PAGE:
Then, there was yet another distinct change in the nature of my dreams to a sense of what I can only call affirmation.  There were three distinct levels of affirmation over three nights. The first two levels regarded the affirmation of love, first the mutual love of my siblings, as though Someone Else breathed this truth upon me and I completely assented to its reality.  The second affirmation was concerning the love of my own parents for me.  This was exactly the same external sensation, but directed toward the truth of their unconditional love for me and our family, but distinguished by their unique roles as both caregivers and my own literal source of being.  In both cases, there was an external infusion or communication met by my own complete “yes.”  The discernment was clear and my assent to this presented “truth” was complete, touching me to the core of my being.

The third level was this same previous external Spiritual Presence inviting me to accept Its own Absolute love for me.  My previous evenings’ assents disposed me to this new, Total Yes.  There were no words, but there was a Beatific Encounter that is True and Timeless.  The physical sensation was similar to an adrenal rush of exhilaration, but it was uniquely all-consuming—a totality which words do not adequately convey.

The Light Within

Upon retelling, I now understand the natural progression through the three levels of my encounter as a necessary preparation of my own “temple” for the acceptance of this total and complete surrender to trust, peace and the total infusion of the Holy Spirit—a path from the immediate, accessible, personal truths to a more Eternal Expression.  It was a Beatific Infusion of Perfect Love whose manifestation in me was a feeling of sublime and total Peace; an affirmation without reservation.

Various mystical traditions refer to the outcome of such an encounter as “The Wound of Love.”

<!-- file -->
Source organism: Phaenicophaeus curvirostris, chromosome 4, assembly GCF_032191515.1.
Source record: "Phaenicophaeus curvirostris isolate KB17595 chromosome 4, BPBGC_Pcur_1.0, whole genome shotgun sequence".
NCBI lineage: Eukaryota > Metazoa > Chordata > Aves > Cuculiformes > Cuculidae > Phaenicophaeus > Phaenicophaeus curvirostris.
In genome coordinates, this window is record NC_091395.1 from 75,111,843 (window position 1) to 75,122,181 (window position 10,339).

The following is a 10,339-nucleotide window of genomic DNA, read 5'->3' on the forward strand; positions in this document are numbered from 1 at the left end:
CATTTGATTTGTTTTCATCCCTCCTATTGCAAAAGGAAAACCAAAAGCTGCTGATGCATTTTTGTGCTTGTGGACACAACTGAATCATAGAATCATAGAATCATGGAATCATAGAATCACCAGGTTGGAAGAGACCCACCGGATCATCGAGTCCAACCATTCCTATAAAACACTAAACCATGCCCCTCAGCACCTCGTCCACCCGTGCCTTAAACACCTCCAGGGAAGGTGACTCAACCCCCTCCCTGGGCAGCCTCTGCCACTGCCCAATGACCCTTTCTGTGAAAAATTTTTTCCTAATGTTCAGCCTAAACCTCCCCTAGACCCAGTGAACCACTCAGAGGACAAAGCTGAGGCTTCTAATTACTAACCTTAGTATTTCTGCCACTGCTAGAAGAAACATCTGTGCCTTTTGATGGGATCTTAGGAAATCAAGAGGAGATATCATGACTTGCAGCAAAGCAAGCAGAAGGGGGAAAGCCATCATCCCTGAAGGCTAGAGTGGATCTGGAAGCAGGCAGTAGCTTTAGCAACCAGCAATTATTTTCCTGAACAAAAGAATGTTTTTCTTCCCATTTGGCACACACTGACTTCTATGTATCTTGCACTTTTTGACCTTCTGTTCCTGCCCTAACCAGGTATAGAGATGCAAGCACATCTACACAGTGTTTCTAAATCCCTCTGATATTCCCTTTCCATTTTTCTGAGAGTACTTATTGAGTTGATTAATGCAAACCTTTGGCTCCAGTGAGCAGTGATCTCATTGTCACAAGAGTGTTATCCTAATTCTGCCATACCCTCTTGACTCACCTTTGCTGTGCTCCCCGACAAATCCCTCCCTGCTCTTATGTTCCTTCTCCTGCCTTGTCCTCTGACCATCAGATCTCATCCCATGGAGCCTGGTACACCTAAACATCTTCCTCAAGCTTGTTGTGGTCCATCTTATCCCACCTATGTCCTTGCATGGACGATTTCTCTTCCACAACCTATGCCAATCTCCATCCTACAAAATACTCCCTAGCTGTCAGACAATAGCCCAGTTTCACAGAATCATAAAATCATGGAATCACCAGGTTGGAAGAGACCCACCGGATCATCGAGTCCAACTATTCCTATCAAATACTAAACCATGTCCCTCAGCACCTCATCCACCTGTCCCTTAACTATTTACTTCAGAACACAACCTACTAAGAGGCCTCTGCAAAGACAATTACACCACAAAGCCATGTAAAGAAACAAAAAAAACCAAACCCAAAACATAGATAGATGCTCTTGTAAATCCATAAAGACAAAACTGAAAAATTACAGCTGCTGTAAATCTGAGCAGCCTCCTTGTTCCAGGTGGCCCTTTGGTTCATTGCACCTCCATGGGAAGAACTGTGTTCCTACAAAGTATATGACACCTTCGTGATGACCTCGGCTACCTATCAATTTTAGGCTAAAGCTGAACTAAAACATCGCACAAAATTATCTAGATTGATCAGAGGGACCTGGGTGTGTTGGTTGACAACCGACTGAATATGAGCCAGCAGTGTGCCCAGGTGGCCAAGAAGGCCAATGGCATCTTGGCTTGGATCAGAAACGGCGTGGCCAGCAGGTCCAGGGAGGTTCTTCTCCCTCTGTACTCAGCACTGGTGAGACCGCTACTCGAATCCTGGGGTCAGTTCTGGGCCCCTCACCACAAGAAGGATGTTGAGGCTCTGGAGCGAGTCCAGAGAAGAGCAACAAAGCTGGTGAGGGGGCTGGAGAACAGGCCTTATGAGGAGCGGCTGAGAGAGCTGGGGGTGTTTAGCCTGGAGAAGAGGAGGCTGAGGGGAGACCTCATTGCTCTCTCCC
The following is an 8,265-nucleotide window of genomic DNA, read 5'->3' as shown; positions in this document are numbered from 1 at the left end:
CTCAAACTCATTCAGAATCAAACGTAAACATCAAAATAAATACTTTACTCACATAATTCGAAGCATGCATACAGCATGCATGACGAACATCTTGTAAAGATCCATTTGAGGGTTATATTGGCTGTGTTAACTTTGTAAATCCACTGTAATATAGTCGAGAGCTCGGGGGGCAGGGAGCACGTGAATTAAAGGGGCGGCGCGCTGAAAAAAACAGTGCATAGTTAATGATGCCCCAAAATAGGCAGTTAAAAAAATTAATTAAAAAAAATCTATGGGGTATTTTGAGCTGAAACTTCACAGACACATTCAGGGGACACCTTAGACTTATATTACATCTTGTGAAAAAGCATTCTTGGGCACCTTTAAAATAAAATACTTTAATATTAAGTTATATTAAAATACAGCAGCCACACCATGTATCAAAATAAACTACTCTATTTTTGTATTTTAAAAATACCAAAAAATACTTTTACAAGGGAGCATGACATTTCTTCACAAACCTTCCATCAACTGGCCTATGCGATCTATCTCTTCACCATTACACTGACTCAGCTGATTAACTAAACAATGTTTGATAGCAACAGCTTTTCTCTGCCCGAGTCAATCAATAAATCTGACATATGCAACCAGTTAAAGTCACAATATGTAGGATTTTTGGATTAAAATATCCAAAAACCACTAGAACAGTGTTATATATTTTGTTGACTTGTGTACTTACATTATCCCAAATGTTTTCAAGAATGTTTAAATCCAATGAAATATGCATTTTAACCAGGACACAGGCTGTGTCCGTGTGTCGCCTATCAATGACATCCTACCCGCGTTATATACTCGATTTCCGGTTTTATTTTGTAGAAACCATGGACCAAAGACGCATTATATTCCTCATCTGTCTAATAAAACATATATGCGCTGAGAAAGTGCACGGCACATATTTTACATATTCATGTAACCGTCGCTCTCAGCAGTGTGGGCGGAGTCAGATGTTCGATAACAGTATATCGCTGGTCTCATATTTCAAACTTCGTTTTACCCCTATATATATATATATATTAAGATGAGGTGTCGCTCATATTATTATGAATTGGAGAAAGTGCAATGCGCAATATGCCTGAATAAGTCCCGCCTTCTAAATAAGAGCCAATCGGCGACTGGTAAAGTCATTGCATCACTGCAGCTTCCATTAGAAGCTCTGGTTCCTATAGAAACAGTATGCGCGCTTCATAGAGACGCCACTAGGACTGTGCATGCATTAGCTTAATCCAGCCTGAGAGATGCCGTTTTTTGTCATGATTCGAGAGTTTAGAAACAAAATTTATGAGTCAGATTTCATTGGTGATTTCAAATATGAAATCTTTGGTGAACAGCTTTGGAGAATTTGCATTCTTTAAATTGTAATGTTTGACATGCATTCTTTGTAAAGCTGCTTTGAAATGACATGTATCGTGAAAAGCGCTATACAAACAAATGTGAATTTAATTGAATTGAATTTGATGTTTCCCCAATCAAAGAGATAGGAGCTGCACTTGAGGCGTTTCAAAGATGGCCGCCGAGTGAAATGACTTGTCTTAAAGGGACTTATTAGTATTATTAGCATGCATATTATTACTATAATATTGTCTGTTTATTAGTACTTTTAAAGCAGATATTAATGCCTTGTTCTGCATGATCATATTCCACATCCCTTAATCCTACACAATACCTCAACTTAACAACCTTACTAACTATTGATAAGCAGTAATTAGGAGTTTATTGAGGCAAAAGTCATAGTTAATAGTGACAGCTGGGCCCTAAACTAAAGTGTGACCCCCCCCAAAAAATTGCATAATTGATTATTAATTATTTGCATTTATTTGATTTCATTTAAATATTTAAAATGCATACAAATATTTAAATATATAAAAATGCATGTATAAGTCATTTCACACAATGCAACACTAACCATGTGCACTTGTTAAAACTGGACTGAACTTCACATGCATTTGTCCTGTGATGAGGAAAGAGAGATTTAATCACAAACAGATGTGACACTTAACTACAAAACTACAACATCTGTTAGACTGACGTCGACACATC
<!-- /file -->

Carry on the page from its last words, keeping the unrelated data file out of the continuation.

To date, this is the only time that I’ve experienced such a complete, enveloping encounter.  However, its all-encompassing nature left a permanent mark on my awareness and disposition, such that it likely would not require repetition.

I have known since what mystical traditions refer to as infused contemplation, some of which I’ve described in other installments of Woods Walking. I am left with a sense of participation in a greater whole, as described in Woods Walking #2.    Just as importantly, there obtains in me a hunger, a disposition toward an integrated world view in which a sense of continuum is vital.  That sense of continuum extends to both logical integrity—in a vertical sense–as well as an observation of the literal continuum of time and space.  My sense of legacy and eternal “substantial lineage” comes from that continuum of time.

From within or from behind, a light
shines through us upon things,
and makes us aware that we
are nothing, but the light is all.  ~ Ralph Waldo Emerson

In summary, it is an integration of my temporal, sentient self and my transcendent, spiritual capacity.

In discussing faith and religion with a good friend, and who proclaims himself an agnostic, I arrived at a mantra* of sorts intended to instill a sense of wonder, a hunger even, in such a genuine heart.

It starts at the subatomic level and moves to the transcendent.  He was amused — at least. One boson; One quark; One proton; One atom; One molecule; One cell; One organ; One Person; One family; One community; One city; One country; One world; One solar system; One galaxy; One universe; One Multiverse; One!

“I could not say I believe. I know! I have had the experience of being gripped by something that is stronger than myself, something that people call God.” ~ C.G. Jung

Lastly, here’s a short contemplative video with pictures set to Imogen Heap’s song, “The Fire.”  http://www.vimeo.com/16497333

Via Quotes from Mystics

Via Quotes from Mystics

Copyright © 2010 Rudolph Siegel * An affirming discussion of this science-based mantra is taken up by Fr. Thomas Keating at 7:30 into this video.  Wonderful!  http://youtu.be/eh8yW7GG66w A brief biography of St. Augustine: http://www.newadvent.org/cathen/02084a.htm A brief biography of St. Thomas Aquinas: http://www.newadvent.org/cathen/14663b.htm